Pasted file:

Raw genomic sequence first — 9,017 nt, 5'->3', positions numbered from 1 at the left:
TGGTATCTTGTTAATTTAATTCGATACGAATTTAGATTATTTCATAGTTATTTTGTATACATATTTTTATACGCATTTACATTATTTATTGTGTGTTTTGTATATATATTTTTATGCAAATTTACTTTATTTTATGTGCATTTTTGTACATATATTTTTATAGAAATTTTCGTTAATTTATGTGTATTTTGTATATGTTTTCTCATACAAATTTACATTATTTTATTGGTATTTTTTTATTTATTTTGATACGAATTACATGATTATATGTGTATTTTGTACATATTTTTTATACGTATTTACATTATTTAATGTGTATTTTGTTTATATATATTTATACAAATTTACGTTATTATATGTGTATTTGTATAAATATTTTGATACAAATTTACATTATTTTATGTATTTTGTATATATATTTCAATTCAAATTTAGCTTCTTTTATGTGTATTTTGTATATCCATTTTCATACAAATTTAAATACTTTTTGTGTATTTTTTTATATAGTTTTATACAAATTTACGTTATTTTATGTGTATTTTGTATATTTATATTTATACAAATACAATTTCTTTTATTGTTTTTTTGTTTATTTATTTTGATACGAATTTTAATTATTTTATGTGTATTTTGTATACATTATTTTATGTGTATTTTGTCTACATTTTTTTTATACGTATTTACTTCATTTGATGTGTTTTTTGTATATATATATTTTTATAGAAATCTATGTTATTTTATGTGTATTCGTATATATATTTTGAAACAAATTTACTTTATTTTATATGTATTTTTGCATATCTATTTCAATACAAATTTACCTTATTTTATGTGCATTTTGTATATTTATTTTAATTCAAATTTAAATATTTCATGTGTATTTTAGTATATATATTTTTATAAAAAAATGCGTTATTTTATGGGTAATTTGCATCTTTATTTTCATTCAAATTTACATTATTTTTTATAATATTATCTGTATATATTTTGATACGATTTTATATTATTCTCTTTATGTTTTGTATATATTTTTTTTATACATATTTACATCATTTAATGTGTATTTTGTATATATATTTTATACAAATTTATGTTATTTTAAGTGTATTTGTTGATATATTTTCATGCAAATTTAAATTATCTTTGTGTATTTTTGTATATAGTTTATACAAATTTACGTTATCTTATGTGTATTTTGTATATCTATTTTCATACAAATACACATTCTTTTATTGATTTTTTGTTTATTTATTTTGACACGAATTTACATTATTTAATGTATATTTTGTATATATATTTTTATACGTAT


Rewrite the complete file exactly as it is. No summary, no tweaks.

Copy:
Raw genomic sequence first — 9,017 nt, 5'->3', positions numbered from 1 at the left:
TGGTATCTTGTTAATTTAATTCGATACGAATTTAGATTATTTCATAGTTATTTTGTATACATATTTTTATACGCATTTACATTATTTATTGTGTGTTTTGTATATATATTTTTATGCAAATTTACTTTATTTTATGTGCATTTTTGTACATATATTTTTATAGAAATTTTCGTTAATTTATGTGTATTTTGTATATGTTTTCTCATACAAATTTACATTATTTTATTGGTATTTTTTTATTTATTTTGATACGAATTACATGATTATATGTGTATTTTGTACATATTTTTTATACGTATTTACATTATTTAATGTGTATTTTGTTTATATATATTTATACAAATTTACGTTATTATATGTGTATTTGTATAAATATTTTGATACAAATTTACATTATTTTATGTATTTTGTATATATATTTCAATTCAAATTTAGCTTCTTTTATGTGTATTTTGTATATCCATTTTCATACAAATTTAAATACTTTTTGTGTATTTTTTTATATAGTTTTATACAAATTTACGTTATTTTATGTGTATTTTGTATATTTATATTTATACAAATACAATTTCTTTTATTGTTTTTTTGTTTATTTATTTTGATACGAATTTTAATTATTTTATGTGTATTTTGTATACATTATTTTATGTGTATTTTGTCTACATTTTTTTTATACGTATTTACTTCATTTGATGTGTTTTTTGTATATATATATTTTTATAGAAATCTATGTTATTTTATGTGTATTCGTATATATATTTTGAAACAAATTTACTTTATTTTATATGTATTTTTGCATATCTATTTCAATACAAATTTACCTTATTTTATGTGCATTTTGTATATTTATTTTAATTCAAATTTAAATATTTCATGTGTATTTTAGTATATATATTTTTATAAAAAAATGCGTTATTTTATGGGTAATTTGCATCTTTATTTTCATTCAAATTTACATTATTTTTTATAATATTATCTGTATATATTTTGATACGATTTTATATTATTCTCTTTATGTTTTGTATATATTTTTTTTATACATATTTACATCATTTAATGTGTATTTTGTATATATATTTTATACAAATTTATGTTATTTTAAGTGTATTTGTTGATATATTTTCATGCAAATTTAAATTATCTTTGTGTATTTTTGTATATAGTTTATACAAATTTACGTTATCTTATGTGTATTTTGTATATCTATTTTCATACAAATACACATTCTTTTATTGATTTTTTGTTTATTTATTTTGACACGAATTTACATTATTTAATGTATATTTTGTATATATATTTTTATACGTAT